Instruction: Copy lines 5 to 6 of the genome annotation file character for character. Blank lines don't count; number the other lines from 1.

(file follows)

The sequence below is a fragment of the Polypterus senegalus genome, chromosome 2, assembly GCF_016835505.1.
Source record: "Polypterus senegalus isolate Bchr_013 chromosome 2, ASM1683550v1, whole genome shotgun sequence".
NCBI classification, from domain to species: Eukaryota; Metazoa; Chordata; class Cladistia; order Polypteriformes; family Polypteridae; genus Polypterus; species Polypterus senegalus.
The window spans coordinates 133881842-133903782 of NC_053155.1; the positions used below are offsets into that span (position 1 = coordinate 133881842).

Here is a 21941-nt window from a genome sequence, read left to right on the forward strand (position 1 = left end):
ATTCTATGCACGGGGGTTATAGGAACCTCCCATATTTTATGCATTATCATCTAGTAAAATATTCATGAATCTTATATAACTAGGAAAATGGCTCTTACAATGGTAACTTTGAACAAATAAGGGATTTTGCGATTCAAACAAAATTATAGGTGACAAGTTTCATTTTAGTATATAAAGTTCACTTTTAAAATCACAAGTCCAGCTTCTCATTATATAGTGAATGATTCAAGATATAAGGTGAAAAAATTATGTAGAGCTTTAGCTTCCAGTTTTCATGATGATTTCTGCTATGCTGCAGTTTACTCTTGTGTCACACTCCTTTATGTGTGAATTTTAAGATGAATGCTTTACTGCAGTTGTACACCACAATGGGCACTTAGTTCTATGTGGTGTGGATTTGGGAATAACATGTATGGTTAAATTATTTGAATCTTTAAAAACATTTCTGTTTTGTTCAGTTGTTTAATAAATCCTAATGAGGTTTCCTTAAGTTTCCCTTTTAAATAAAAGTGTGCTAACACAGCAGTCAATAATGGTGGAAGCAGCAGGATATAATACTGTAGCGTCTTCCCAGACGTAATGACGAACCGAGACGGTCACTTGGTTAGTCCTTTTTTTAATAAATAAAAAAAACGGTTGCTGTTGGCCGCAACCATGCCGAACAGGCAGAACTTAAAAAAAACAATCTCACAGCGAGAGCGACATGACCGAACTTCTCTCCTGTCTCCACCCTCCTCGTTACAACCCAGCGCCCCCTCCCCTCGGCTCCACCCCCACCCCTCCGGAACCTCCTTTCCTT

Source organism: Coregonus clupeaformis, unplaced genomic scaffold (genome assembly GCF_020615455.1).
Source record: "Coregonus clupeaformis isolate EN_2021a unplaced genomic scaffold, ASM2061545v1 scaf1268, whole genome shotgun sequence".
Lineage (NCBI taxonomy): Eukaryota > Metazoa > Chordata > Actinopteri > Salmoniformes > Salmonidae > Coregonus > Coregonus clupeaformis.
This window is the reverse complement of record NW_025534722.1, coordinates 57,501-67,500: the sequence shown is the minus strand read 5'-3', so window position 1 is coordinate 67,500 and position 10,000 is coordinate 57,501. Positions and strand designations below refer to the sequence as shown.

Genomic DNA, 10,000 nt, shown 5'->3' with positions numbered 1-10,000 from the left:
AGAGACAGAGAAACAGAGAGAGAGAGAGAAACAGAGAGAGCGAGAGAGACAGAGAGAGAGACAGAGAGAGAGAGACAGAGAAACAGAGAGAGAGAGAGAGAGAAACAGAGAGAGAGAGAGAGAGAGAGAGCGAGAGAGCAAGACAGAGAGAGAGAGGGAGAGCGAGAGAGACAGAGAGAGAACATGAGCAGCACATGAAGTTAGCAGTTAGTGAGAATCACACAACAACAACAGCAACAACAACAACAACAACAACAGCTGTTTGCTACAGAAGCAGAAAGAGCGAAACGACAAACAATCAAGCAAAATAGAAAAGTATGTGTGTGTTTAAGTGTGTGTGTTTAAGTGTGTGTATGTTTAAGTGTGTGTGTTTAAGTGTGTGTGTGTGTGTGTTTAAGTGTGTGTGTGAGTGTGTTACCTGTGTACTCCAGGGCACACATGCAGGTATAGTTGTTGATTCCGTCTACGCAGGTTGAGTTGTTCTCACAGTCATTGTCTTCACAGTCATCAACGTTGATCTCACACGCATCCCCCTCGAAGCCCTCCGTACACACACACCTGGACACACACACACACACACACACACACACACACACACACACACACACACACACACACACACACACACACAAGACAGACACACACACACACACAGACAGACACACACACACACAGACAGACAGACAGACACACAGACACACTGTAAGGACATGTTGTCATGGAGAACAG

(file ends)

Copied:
Here is a 21941-nt window from a genome sequence, read left to right on the forward strand (position 1 = left end):
ATTCTATGCACGGGGGTTATAGGAACCTCCCATATTTTATGCATTATCATCTAGTAAAATATTCATGAATCTTATATAACTAGGAAAATGGCTCTTACAATGGTAACTTTGAACAAATAAGGGATTTTGCGATTCAAACAAAATTATAGGTGACAAGTTTCATTTTAGTATATAAAGTTCACTTTTAAAATCACAAGTCCAGCTTCTCATTATATAGTGAATGATTCAAGATATAAGGTGAAAAAATTATGTAGAGCTTTAGCTTCCAGTTTTCATGATGATTTCTGCTATGCTGCAGTTTACTCTTGTGTCACACTCCTTTATGTGTGAATTTTAAGATGAATGCTTTACTGCAGTTGTACACCACAATGGGCACTTAGTTCTATGTGGTGTGGATTTGGGAATAACATGTATGGTTAAATTATTTGAATCTTTAAAAACATTTCTGTTTTGTTCAGTTGTTTAATAAATCCTAATGAGGTTTCCTTAAGTTTCCCTTTTAAATAAAAGTGTGCTAACACAGCAGTCAATAATGGTGGAAGCAGCAGGATATAATACTGTAGCGTCTTCCCAGACGTAATGACGAACCGAGACGGTCACTTGGTTAGTCCTTTTTTTAATAAATAAAAAAAACGGTTGCTGTTGGCCGCAACCATGCCGAACAGGCAGAACTTAAAAAAAACAATCTCACAGCGAGAGCGACATGACCGAACTTCTCTCCTGTCTCCACCCTCCTCGTTACAACCCAGCGCCCCCTCCCCTCGGCTCCACCCCCACCCCTCCGGAACCTCCTTTCCTT